July 1, 2021
US Department of Labor orders CSX Transportation Inc. to pay worker
who raised safety concerns nearly $222K in back wages, damages
OSHA investigation finds pattern of retaliation
NEW ORLEANS – An investigation by the U.S. Department of Labor’s Occupational Safety and Health Administration has found that CSX Transportation violated the Federal Railroad Safety Act and demonstrated a pattern of retaliation after firing a worker in December 2019 for reporting safety concerns. OSHA ordered the company to pay $71,976 in back wages, interest, and damages, and $150,000 in punitive damages.
“CSX Transportation’s actions are unacceptable,” said OSHA Regional Administrator Eric Harbin in Dallas. “Federal law protects employees who report hazards in the nation’s transportation sector and OSHA is committed to enforcing these rights to keep workers safe.”
This investigation is the latest example of CSX retaliating against workers for reporting safety concerns. In October 2020, OSHA ordered CSX to reinstate an employee who reported an unsafe customer gate and an on-the-job injury and pay more than $95,000 in back wages and $75,000 in punitive damages. Similar whistleblower investigations resulted in reinstatements and payment of back wages and damages in the New York region in 2016 and 2010.
Based in Jacksonville, Florida, CSX Transportation Inc. is one of the nation’s leading transportation suppliers. The company provides rail-based transportation services including traditional rail service, intermodal containers and trailers, and operates on about 20,000 route miles of track in 23 states.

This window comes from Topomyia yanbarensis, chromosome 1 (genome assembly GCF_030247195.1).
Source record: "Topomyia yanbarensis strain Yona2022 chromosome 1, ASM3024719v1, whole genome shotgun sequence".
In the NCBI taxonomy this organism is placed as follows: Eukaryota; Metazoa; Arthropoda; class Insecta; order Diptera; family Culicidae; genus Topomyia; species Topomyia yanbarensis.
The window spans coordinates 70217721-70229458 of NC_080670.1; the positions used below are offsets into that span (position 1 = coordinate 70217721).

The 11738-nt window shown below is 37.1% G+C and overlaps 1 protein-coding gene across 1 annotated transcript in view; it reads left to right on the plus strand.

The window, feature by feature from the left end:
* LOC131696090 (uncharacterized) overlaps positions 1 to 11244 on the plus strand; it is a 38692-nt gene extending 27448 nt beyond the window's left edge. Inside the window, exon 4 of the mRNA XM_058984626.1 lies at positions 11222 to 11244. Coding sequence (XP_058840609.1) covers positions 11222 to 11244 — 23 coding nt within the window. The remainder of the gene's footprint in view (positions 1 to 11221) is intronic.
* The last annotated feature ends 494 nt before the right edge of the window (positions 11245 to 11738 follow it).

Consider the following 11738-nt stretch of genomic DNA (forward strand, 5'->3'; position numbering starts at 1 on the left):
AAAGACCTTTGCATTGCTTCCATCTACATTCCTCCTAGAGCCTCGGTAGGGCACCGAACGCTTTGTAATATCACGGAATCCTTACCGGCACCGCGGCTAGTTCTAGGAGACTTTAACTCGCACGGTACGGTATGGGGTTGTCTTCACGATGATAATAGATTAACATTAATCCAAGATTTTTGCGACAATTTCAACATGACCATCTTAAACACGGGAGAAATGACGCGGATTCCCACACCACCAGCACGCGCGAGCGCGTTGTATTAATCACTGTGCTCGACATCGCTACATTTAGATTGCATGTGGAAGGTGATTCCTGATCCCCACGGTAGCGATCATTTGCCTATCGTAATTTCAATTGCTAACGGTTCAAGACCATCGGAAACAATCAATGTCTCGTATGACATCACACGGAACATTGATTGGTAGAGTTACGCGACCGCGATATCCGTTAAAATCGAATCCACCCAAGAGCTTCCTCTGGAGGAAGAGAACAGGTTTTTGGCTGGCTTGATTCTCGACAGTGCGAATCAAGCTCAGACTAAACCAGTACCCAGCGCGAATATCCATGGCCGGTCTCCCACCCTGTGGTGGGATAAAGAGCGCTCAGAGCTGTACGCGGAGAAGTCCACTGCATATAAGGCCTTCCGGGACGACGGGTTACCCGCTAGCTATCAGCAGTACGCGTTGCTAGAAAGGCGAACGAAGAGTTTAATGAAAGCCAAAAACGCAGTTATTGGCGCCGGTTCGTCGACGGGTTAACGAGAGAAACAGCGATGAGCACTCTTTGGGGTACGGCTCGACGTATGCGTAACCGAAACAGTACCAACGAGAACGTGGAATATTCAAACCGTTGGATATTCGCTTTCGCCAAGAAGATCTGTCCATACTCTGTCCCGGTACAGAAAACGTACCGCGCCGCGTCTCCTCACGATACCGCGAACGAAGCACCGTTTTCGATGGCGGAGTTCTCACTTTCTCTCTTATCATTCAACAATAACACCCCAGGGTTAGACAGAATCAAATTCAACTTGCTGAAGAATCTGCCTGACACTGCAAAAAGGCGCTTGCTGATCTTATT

OSHA’s Whistleblower Protection Program enforces the whistleblower provisions of 25 whistleblower statutes protecting employees from retaliation for reporting violations of various workplace safety and health, airline, commercial motor carrier, consumer product, environmental, financial reform, food safety, health insurance reform, motor vehicle safety, nuclear, pipeline, public transportation agency, railroad, maritime, securities and tax laws, and for engaging in other related protected activities. For more information on whistleblower protections, visit OSHA’s Whistleblower Protection Programs webpage.
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Editor’s note: The U.S. Department of Labor does not release the names of employees involved in whistleblower complaints.
Chauntra Rideaux, 972-850-4710, email@example.com
Juan J. Rodríguez, 972-850-4709, firstname.lastname@example.org
Release Number: 21-889-DAL
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